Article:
Rome Masters, Third Round
Rafael Nadal  def. Ernests Gulbis [Q] 1-6, 7-5, 6-4
The question, when one sits down to write about the tennis at the Foro Italico – with its Campo Centrale skirted in gleaming white concrete; the sunken, statute-lined Stadio Pietrangeli; and the wizened Cyprus trees standing in hi-relief against the evening sky– is never whether or not to plunge backward into history. The question is just how far back to go: Mussolini? (The man who ordered the sporting forum built and then named in his honor.) Michelangelo? Julius Caesar; Gaius Marius; the Mother of the Gracchi?
But no, today, I have decided to go way, way back to the days when sheep still grazed the Palatine, generations before Servius Tullis thought up the Severian Wall, or the first pubs were established in the seedy Subura; back to the days when Rome was ruled by Kings. Numa Pompilius was just the second king of the City of the Seven Hills. He ruled after Romulus, who, as we all know, was suckled by a she-wolf before moving to outer space and colonizing a Class M planet. With Romulus gone off to conquer Remans and pester William Shatner, Numa was free to take over in Rome and invent the month of January, thereby making my birthday possible.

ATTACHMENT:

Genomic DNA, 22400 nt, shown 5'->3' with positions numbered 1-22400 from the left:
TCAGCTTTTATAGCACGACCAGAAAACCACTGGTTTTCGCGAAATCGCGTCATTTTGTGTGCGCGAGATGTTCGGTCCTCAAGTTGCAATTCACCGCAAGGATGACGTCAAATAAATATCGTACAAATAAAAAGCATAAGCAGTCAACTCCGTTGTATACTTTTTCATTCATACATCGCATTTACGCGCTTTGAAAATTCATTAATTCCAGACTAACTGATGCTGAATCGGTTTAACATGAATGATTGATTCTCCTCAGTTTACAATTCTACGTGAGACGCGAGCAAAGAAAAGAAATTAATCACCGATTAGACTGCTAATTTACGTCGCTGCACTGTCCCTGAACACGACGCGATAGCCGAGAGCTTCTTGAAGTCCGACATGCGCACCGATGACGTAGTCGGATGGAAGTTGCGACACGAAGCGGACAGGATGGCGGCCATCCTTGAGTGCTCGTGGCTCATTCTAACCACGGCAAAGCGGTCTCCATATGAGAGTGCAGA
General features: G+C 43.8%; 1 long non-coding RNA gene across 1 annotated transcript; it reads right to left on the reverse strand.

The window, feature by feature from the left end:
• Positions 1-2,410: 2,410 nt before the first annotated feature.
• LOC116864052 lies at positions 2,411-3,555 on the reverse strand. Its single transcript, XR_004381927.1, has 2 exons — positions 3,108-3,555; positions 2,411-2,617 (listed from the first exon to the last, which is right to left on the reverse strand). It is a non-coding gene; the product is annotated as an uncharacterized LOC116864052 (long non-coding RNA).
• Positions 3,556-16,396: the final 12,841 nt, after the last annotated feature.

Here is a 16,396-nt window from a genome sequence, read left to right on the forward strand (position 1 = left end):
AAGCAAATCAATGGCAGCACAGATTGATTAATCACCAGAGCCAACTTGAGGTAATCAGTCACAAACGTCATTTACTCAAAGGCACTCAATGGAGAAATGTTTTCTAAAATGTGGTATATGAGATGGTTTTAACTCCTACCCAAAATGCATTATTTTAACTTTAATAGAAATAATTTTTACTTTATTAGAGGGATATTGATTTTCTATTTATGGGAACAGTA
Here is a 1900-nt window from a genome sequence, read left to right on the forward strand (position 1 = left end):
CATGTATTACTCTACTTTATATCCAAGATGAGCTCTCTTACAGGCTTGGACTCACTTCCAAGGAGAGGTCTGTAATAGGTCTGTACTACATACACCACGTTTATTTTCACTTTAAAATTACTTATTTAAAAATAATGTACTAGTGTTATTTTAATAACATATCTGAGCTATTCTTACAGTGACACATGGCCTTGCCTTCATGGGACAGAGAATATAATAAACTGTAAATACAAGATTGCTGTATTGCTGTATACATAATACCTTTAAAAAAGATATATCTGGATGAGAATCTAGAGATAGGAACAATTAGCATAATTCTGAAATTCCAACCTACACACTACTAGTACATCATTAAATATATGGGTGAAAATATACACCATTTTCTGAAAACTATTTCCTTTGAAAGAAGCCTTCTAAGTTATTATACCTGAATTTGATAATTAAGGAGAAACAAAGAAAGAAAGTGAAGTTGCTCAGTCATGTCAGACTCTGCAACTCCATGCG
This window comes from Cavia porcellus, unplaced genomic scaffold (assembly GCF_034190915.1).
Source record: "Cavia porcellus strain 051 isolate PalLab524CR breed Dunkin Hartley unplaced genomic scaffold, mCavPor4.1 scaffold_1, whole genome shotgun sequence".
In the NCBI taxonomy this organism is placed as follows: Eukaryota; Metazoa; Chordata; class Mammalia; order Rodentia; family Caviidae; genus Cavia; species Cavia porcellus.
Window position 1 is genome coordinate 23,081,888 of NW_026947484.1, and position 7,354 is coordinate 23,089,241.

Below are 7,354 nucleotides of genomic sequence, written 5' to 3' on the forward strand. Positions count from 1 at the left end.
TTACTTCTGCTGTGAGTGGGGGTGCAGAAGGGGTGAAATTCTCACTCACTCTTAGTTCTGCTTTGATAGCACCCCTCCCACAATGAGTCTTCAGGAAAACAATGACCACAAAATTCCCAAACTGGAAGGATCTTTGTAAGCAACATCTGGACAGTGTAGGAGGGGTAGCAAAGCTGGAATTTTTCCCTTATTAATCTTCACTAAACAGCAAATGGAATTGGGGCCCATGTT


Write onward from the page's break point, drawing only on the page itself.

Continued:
Needless to say, King Numa is high on my good-list. But even so, looking on as Ernests Gulbis utterly negated the power of Rafael Nadal’s game through all seven games of the first set of their third round contest in Rome today, I was sorely tempted to take Numa’s name in vain. “Numa’s Balls! 1-6, Rafa!? The tennis gods would not approve. I do not approve.”
I have it on good authority that “Numa’s balls” is both an authentic ancient Roman expletive and fit for use during Internazionali BNL d'Italia tennis. For starters, Gordianus the Finder used to say it all the time. Gordianus the Finder, if you don't know, is a highly respectable, albeit completely fictional detective.* Essentially the Hercule Poirot of his day, he went around solving important murder mysteries for the likes of Marcus Tullius Cicero and Julius Caesar, except, in addition to his little grey cells, Gordianus occasionally used a bronze cudgel. Rome could not have got on without him.